Conserve Wildlife Blog

A New Jersey First: Hawk Raised by Eagles

August 16th, 2022

By: Susan Harrison, NJ Bald Eagle Project Volunteer

I am a volunteer eagle nest monitor for New Jersey’s Bald Eagle Project. A new nest was discovered in central New Jersey this year by birder Chris Brown. Larissa Smith, the volunteer coordinator for the Bald Eagle Project and Conserve Wildlife Foundation asked me to monitor this nest. I did not know at the beginning of nesting season, what an interesting story would unfold!
In mid-April, by watching the behavior of the adult eagles, I could see that eggs had hatched and that the adults were feeding eaglets that were still too small to see. At the beginning of May I caught glimpses of the head of one eaglet peeking up over the top of the nest rails. Too cute! By the end of May, I could see the head of a second chick in the nest. But this chick looked very different! I soon discovered this chick looked different because it was not a Bald Eagle at all! It was a red-tailed hawk chick in the eagles’ nest! I could not believe what I was seeing! I took lots of photos to document this situation, a first for New Jersey! I consulted with two respected birders in the state, Chris Brown, who is a county eBird reviewer and Tim Brown, to help verify and document my observations for CWF and the NJ DEP/ENSP. We observed the adult eagles feeding both the red-tailed hawk chick and the bald eagle chick. It was one big happy family, with both chicks getting along with each other and with the adults quite well.

How did this red-tailed hawk chick end up in an eagles’ nest? Biologists in New Jersey assumed that the hawk chick was taken from its own nest and brought in as prey—destined to be food for the eaglet. Yet it survived the trip in the eagle parent’s talons and as soon as it was set down in the eagles’ nest it began begging for food, beak wide open, squealing persistently. Hearing this cry and seeing a little beak open and begging, the eagle parents’ nurturing instincts took over and they began to feed it as if it was one of their own. Although this is the first documented case in New Jersey of a red-tailed hawk chick being raised by bald eagle parents, it is apparently more common than one might think. There are stories online and videos on YouTube of little hawks being fostered by eagles. For me, watching my new nest, it was amazing! Truly an unforgettable experience!

By the middle of June, the little hawk was no longer visible in the nest, and by the end of June the eagle chick had fledged. Since I had not seen the hawk fledge, I went back under the nest area immediately to see if perhaps it had fallen out of the nest. I combed the area for a while but could not find anything on the ground.  My assumption, then was that the hawk, like its foster eagle sibling, had flown off the nest. However, I was still seeing the fledgling eagle flying around the area so it was somewhat troubling that the little hawk seemed to have completely disappeared.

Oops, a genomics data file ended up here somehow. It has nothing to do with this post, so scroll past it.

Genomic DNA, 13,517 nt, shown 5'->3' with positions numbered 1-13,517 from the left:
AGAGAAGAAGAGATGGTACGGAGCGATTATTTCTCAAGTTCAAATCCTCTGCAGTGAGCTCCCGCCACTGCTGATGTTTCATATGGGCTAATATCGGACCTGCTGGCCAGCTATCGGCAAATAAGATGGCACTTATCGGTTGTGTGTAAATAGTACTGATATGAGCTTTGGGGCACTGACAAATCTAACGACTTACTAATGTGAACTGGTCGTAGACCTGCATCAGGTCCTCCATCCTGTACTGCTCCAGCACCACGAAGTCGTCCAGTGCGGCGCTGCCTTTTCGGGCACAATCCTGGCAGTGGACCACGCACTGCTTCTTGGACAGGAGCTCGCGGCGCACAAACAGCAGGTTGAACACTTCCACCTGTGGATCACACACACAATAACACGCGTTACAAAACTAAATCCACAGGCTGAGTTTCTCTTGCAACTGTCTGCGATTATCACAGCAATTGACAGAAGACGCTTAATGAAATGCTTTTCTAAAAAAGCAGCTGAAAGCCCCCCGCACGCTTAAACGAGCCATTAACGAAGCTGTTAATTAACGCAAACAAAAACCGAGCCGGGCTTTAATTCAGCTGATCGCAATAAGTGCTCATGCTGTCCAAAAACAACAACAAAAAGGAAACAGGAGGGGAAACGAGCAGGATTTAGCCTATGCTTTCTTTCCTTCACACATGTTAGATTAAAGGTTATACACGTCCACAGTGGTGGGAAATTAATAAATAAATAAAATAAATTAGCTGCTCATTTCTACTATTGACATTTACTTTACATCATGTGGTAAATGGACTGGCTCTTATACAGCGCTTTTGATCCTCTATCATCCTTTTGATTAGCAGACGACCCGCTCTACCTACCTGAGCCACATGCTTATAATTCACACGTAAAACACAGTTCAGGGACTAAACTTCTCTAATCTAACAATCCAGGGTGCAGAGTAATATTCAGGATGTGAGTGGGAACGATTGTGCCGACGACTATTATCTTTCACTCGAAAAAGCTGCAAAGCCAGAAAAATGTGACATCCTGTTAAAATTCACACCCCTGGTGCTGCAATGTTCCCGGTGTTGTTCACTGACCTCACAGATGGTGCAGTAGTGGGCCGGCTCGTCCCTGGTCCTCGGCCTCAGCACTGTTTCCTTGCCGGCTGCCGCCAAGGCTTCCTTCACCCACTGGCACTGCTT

I noticed that a portion of the right side of the nest was starting to collapse, so several weeks after my first search, I went back and searched directly underneath the nest area. This time I made a sad discovery–the remains of a Red-tailed Hawk chick. It looked like it might have fallen out of the nest at the point where the nest was collapsing. I immediately reported my finding to our supervisors, Kathy Clark and Larissa Smith as well as to our eagle vet, Dr. Erica Miller, who studied the photo of the remains.
 Dr. Miller offered several scenarios: That the hawk had either accidentally been pushed out of the nest, or the hawk tried to follow the eagle chick when it fledged. Unfortunately, the condition of the remains prevented a definite analysis. I doubt we will ever know the true story but this experience reinforces the knowledge that nature is harsh, and survival in the wild is difficult. But it also reinforces a happier fact: That the instinct to nurture little ones can often transcend species. Nature is full of wonder and miracles if we just take the time to look.

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3 Responses to “A New Jersey First: Hawk Raised by Eagles”

  1. Freda Karpf says:

    Thank you so much for this story. It is a great one even though it had a sad ending. It sounds like all the surmises you share are very likely. I appreciate knowing this took place and the persistence you had in following through.

  2. Clare Luisi says:

    Thank you so much for this wonderful story! I can only imagine your surprise when first you realized your nest had an unexpected visitor. I so wish the little guy had survived but as you said Nature as beautiful as it is can be pretty rough. Best wishes for another exciting and successful nesting season

  3. Marianne Coyle says:

    Thanks so much for this article. Volunteering at Duke Gardens provides questions and experience. Friends have spoken about this a lot. Now we have the ‘nature/natural’ ending.

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